The Wizardry of Bruce Crower

Those of us with a few years under our belts will recall that the most recent issues dealing with rising pump fuel prices are simply links in a chain of events that first occurred back in the 1970s when gasoline “shortages” plagued the country for a time.  I remember seeing lengthy lines of cars backed up at gas pumps and dozens of loaded tankers anchored in the Long Beach and San Pedro harbors of California, waiting out the “shortage.”

So as all this was playing out, I was involved in developing some Edelbrock intake manifold concepts more focused on fuel economy benefits than outright performance, and began contemplating another approach to boosting mileage.  Since the company was also engaged in designing and marketing street-performance camshafts, this was an area that appeared worth investigating.

Here was the deal, and give this a little time to soak in.  By creating certain valve events relative to an engine’s piston position, it’s possible to delay the intake closing point such that some of the already-ingested air/fuel charges can be displaced back out into the intake manifold’s cavity.  In a sense, this is an extreme condition of a phenomenon called “reversion” whereby by combustion residue (exhaust gas) gets displaced back into the intake tract during early stages of the intake event.  Actually, this occurs during low intake opening lift when cylinder pressure is higher than atmospheric, as the exhaust cycle is being completed.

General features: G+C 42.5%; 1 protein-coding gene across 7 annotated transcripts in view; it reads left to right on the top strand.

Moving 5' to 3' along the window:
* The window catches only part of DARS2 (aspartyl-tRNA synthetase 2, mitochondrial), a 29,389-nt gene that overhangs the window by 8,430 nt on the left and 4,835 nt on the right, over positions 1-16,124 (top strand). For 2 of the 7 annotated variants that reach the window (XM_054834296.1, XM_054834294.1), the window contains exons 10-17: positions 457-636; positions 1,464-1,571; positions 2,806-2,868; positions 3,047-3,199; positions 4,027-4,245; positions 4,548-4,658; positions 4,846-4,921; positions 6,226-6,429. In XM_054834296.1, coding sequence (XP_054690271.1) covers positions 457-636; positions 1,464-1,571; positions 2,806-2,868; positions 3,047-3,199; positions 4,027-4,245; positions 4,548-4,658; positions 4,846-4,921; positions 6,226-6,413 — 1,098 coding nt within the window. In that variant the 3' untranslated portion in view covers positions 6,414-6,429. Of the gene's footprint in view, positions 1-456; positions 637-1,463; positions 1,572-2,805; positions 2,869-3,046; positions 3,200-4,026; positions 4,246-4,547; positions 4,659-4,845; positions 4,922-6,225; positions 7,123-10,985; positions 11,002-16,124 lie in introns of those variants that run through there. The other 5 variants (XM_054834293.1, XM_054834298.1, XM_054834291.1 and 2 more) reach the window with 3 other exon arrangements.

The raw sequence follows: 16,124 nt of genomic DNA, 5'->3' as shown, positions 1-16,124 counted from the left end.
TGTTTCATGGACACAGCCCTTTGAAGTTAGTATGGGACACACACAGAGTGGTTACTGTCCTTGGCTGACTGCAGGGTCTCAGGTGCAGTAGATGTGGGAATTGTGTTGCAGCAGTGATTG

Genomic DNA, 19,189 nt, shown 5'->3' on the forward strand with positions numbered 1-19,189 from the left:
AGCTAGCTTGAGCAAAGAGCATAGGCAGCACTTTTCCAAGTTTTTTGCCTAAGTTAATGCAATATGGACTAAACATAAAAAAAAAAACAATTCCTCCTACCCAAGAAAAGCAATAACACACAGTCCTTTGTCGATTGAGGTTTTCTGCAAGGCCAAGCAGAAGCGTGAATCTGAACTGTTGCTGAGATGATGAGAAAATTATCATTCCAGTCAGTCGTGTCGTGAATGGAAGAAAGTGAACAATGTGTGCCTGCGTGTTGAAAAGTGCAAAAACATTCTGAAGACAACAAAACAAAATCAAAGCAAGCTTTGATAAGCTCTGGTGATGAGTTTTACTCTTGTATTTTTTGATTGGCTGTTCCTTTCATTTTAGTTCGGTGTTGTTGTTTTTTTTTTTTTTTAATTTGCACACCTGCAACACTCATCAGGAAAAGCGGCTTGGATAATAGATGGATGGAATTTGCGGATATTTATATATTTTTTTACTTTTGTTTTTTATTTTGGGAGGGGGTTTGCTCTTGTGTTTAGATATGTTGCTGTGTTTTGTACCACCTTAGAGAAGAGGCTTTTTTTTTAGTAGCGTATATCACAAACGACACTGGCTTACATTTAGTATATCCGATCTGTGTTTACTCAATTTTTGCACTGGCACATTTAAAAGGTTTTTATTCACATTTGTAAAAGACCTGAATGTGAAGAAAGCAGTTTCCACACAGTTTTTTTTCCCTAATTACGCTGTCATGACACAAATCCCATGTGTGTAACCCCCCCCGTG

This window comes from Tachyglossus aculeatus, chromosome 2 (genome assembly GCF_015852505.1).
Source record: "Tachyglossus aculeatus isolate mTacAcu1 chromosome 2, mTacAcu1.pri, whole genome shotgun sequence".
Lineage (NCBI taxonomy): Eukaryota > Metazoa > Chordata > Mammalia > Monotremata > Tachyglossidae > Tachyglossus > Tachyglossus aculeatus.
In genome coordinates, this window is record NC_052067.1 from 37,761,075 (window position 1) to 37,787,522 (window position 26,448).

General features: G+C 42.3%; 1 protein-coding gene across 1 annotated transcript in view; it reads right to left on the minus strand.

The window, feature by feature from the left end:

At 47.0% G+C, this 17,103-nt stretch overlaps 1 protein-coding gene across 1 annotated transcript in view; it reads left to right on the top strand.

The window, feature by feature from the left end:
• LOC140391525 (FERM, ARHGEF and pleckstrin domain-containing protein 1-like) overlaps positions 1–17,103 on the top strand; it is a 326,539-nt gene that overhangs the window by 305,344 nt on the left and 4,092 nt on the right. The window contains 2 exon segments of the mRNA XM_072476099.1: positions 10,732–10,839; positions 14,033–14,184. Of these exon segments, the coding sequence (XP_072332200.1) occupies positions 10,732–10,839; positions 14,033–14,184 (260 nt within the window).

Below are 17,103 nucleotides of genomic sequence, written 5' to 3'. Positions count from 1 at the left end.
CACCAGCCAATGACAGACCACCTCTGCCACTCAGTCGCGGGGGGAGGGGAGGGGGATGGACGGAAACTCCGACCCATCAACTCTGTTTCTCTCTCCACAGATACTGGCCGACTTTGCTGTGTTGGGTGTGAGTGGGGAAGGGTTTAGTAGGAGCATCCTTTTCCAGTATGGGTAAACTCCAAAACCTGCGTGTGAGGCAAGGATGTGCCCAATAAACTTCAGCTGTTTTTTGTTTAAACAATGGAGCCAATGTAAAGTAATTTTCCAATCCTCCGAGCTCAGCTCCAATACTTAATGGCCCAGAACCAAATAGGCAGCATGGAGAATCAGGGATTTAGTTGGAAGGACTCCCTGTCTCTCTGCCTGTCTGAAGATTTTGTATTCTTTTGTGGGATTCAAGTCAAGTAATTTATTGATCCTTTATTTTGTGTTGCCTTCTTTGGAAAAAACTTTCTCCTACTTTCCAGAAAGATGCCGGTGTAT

So the notion was to further delay intake valve closing to the point some of the air/fuel charge normally delivered to the cylinders would be forced back into the intake manifold for other cylinders during their respective intake cycles.  The end result of all this was a net reduction in total engine air flow and a corresponding decrease in fuel flow.  It made carburetors “look smaller” to the engine.  Remember, the objective was to improve fuel economy.

But there was a problem.  By reducing the sum of air and fuel available for combustion, the density of delivered air/fuel charges was also reduced.  In simple terms, this meant there was less available fuel to combust, and the resulting reduction in power would cause a driver to go deeper into the throttle and defeat the goal of increased fuel economy.  The solution was to raise the mechanical compression ratio to “super squeeze” the smaller amounts of air and fuel, thereby extracting as much power as possible, particularly at part-throttle road speeds where fuel economy was intended.


Frankly, I figured this was a pretty slick way to boost mileage and began assembling a “proof of concept” small-block Chevy V8 to demonstrate how clever the idea really was, but I had difficulty finding a cam grinder who wanted to play.  And then I saw an ad from Crower Cams.  But before I go there, let me tell you when I first became aware of Bruce Crower.